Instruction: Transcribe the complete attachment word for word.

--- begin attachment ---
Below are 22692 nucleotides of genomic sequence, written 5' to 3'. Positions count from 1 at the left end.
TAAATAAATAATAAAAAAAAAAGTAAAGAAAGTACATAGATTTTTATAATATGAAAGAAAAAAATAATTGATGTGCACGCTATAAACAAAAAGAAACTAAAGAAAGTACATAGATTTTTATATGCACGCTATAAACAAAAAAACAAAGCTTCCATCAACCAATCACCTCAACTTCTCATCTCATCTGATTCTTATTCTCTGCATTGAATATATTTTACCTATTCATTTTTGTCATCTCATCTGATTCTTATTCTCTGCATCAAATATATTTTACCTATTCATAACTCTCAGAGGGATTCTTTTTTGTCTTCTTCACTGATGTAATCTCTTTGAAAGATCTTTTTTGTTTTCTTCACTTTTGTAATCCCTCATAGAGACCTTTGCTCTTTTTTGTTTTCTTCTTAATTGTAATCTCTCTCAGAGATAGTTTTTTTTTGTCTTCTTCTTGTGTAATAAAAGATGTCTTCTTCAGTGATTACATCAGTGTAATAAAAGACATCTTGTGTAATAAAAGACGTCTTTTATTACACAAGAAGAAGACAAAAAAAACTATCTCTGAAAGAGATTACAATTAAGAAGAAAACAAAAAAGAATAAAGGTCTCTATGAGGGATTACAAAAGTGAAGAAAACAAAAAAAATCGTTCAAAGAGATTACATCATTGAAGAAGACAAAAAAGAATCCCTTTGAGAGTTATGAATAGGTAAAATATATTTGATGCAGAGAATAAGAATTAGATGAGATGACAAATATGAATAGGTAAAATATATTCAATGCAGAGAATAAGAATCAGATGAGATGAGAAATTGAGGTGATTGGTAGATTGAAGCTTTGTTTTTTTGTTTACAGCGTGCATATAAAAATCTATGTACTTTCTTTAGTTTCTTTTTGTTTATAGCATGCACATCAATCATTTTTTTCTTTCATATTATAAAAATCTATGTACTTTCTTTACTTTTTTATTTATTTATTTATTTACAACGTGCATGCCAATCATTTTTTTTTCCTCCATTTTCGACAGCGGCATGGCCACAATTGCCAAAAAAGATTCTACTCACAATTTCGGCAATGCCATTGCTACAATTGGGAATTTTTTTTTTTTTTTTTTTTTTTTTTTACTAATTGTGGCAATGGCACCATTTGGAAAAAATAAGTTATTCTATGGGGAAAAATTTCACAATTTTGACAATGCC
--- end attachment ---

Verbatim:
Below are 22692 nucleotides of genomic sequence, written 5' to 3'. Positions count from 1 at the left end.
TAAATAAATAATAAAAAAAAAAGTAAAGAAAGTACATAGATTTTTATAATATGAAAGAAAAAAATAATTGATGTGCACGCTATAAACAAAAAGAAACTAAAGAAAGTACATAGATTTTTATATGCACGCTATAAACAAAAAAACAAAGCTTCCATCAACCAATCACCTCAACTTCTCATCTCATCTGATTCTTATTCTCTGCATTGAATATATTTTACCTATTCATTTTTGTCATCTCATCTGATTCTTATTCTCTGCATCAAATATATTTTACCTATTCATAACTCTCAGAGGGATTCTTTTTTGTCTTCTTCACTGATGTAATCTCTTTGAAAGATCTTTTTTGTTTTCTTCACTTTTGTAATCCCTCATAGAGACCTTTGCTCTTTTTTGTTTTCTTCTTAATTGTAATCTCTCTCAGAGATAGTTTTTTTTTGTCTTCTTCTTGTGTAATAAAAGATGTCTTCTTCAGTGATTACATCAGTGTAATAAAAGACATCTTGTGTAATAAAAGACGTCTTTTATTACACAAGAAGAAGACAAAAAAAACTATCTCTGAAAGAGATTACAATTAAGAAGAAAACAAAAAAGAATAAAGGTCTCTATGAGGGATTACAAAAGTGAAGAAAACAAAAAAAATCGTTCAAAGAGATTACATCATTGAAGAAGACAAAAAAGAATCCCTTTGAGAGTTATGAATAGGTAAAATATATTTGATGCAGAGAATAAGAATTAGATGAGATGACAAATATGAATAGGTAAAATATATTCAATGCAGAGAATAAGAATCAGATGAGATGAGAAATTGAGGTGATTGGTAGATTGAAGCTTTGTTTTTTTGTTTACAGCGTGCATATAAAAATCTATGTACTTTCTTTAGTTTCTTTTTGTTTATAGCATGCACATCAATCATTTTTTTCTTTCATATTATAAAAATCTATGTACTTTCTTTACTTTTTTATTTATTTATTTATTTACAACGTGCATGCCAATCATTTTTTTTTCCTCCATTTTCGACAGCGGCATGGCCACAATTGCCAAAAAAGATTCTACTCACAATTTCGGCAATGCCATTGCTACAATTGGGAATTTTTTTTTTTTTTTTTTTTTTTTTTTACTAATTGTGGCAATGGCACCATTTGGAAAAAATAAGTTATTCTATGGGGAAAAATTTCACAATTTTGACAATGCC